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​ This pattern of seeking services outside the U.S. will become even more commonplace as more Hispanics enter the workforce. In fact, the U.S. Census Bureau projects the number of Hispanics will grow from 25% to 48% of the total Texas population, within the next decade. With other regions such as California, Arizona, & New Mexico having similar projections.  This represents an increase in the Hispanic market of over 5.8 million individuals in just ten years. 


American employers are becoming ever more reliant on employees of Hispanic descent. In attempting to provide benefits comparable to what their American employees receive, employers make available the same set of benefits to everyone. Unfortunately, most employers are not aware of the problems that face their foreign national employees when it comes to receiving their dental care in the United States.
Our research shows that American employers who employ a Hispanic workforce and offer only stateside dental plans get little, if any, direct benefit by including these benefits as part of the employee fringe benefit package because Latinos seldom use these plans, most employers are only now learning about the problems their Mexican national employees face when seeking dental care in the United States. These problems include:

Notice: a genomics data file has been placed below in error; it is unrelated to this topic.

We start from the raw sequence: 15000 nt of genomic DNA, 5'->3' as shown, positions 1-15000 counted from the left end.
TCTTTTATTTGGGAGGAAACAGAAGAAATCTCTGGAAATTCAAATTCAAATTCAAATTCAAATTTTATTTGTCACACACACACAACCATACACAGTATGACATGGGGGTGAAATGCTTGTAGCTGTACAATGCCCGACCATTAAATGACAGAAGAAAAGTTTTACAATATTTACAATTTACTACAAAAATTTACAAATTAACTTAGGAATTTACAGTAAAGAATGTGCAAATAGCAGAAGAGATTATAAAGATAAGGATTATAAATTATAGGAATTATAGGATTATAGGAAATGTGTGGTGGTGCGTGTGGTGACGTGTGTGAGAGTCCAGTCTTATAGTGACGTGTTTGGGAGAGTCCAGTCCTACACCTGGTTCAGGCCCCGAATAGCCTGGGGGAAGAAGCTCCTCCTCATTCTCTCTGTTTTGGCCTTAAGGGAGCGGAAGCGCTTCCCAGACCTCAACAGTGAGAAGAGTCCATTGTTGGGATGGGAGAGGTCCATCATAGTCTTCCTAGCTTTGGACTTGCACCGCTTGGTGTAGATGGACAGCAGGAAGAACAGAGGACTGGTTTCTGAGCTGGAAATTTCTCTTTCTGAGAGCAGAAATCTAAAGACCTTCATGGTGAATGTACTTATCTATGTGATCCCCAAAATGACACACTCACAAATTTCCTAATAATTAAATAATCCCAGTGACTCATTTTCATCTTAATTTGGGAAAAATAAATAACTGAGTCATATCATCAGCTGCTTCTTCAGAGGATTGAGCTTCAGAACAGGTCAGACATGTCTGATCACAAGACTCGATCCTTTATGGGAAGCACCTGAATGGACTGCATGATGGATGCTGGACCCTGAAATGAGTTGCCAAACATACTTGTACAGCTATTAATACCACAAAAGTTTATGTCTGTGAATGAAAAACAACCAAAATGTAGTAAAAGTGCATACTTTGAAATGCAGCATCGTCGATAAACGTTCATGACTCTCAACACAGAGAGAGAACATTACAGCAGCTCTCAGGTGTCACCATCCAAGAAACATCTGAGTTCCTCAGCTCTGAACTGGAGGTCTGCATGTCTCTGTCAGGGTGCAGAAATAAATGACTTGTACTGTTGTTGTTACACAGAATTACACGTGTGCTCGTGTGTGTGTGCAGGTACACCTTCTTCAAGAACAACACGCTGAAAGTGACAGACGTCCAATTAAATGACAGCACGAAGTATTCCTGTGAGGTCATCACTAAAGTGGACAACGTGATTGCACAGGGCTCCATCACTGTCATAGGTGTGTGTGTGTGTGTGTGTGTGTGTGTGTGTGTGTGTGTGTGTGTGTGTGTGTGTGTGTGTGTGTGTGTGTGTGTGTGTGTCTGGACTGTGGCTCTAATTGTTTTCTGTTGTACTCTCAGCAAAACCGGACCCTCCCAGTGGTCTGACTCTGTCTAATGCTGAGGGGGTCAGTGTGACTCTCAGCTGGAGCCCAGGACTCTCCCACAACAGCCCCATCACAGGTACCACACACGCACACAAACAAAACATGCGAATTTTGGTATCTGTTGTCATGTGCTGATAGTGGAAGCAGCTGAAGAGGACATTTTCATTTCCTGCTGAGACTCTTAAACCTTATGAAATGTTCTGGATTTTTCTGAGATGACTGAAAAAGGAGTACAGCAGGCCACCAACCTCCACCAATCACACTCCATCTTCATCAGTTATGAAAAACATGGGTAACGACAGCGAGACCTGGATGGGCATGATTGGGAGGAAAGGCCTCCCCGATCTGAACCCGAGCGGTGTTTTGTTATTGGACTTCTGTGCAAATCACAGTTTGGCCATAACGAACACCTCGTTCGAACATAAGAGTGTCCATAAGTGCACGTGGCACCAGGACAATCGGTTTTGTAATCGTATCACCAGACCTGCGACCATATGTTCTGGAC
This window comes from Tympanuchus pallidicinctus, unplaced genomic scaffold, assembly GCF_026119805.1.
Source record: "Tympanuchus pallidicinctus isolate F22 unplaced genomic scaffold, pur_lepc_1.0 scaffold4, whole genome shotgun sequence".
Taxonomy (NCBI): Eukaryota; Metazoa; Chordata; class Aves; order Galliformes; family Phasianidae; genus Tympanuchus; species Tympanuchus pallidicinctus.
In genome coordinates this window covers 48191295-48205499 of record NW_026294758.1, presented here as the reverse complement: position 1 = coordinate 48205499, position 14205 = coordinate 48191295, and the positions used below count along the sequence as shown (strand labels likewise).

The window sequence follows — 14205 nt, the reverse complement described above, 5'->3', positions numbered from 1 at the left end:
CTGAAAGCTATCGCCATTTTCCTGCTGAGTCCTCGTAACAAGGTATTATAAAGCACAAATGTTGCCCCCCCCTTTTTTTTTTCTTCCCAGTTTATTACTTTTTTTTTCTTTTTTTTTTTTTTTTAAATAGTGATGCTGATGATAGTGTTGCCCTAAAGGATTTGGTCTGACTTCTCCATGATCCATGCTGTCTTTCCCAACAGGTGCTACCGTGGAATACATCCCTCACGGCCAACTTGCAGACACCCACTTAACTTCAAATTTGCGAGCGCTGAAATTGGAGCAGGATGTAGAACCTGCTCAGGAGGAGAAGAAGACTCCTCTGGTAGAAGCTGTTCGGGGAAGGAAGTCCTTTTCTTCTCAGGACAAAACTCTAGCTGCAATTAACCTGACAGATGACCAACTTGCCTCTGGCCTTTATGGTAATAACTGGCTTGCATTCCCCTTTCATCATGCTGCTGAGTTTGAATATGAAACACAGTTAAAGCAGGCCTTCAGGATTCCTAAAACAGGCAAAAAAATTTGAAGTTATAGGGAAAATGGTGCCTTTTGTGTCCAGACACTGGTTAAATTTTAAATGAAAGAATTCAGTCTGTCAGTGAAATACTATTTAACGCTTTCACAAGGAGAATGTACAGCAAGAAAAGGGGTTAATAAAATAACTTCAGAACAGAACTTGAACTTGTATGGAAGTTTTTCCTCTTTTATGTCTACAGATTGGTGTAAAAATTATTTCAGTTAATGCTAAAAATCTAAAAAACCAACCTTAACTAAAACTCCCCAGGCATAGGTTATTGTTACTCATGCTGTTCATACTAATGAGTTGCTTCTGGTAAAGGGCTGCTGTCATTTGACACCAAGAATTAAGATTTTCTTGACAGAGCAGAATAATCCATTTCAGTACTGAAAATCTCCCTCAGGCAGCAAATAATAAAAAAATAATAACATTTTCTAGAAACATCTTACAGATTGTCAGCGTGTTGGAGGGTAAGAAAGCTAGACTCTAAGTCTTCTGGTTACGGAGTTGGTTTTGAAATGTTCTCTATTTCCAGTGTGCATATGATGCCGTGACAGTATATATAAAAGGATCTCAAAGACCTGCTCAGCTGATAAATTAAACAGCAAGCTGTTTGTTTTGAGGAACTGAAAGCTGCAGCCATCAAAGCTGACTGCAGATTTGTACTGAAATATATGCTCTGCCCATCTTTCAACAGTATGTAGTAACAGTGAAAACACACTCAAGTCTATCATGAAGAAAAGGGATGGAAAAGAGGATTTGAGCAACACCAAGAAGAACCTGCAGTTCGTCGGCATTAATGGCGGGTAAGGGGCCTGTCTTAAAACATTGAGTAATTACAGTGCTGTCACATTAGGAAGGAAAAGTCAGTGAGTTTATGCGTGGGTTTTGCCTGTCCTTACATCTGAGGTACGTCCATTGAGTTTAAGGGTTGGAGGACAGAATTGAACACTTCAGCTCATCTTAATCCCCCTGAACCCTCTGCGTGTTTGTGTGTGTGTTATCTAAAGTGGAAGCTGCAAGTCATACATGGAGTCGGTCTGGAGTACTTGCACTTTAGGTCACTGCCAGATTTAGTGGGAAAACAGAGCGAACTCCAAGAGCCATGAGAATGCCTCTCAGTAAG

a.   Stateside unaffordable US dentists fees
b.   Excessive out-of-pocket expenses
c.   Stateside dental providers do not offer after-hours, weekend and holiday appointments. Employees cannot afford to take time off work to seek dental care.
d.    U.S. dentists are not fluent in their native language.
​ e.    U.S. dentists do not recognize/appreciate the cultural differences between Americans and Mexican nationals.
f.   Copayments/coinsurance for US dental care plans often exceed the total cash cost for the same services in Mexico.
g.   U.S. dentists spread their treatment plans over several visits.
h.   U.S. dentists will usually only schedule one or two family members per visit

These problems result in most Mexican nationals traveling to Mexico to receive their dental (and healthcare) services, most often paying for these services out of their own pocket. These employees pursue care for themselves and their families in Mexicoin spite of having American based coverage. Employer impact is two-fold: wasted revenue on untouched benefits and dissatisfied personnel.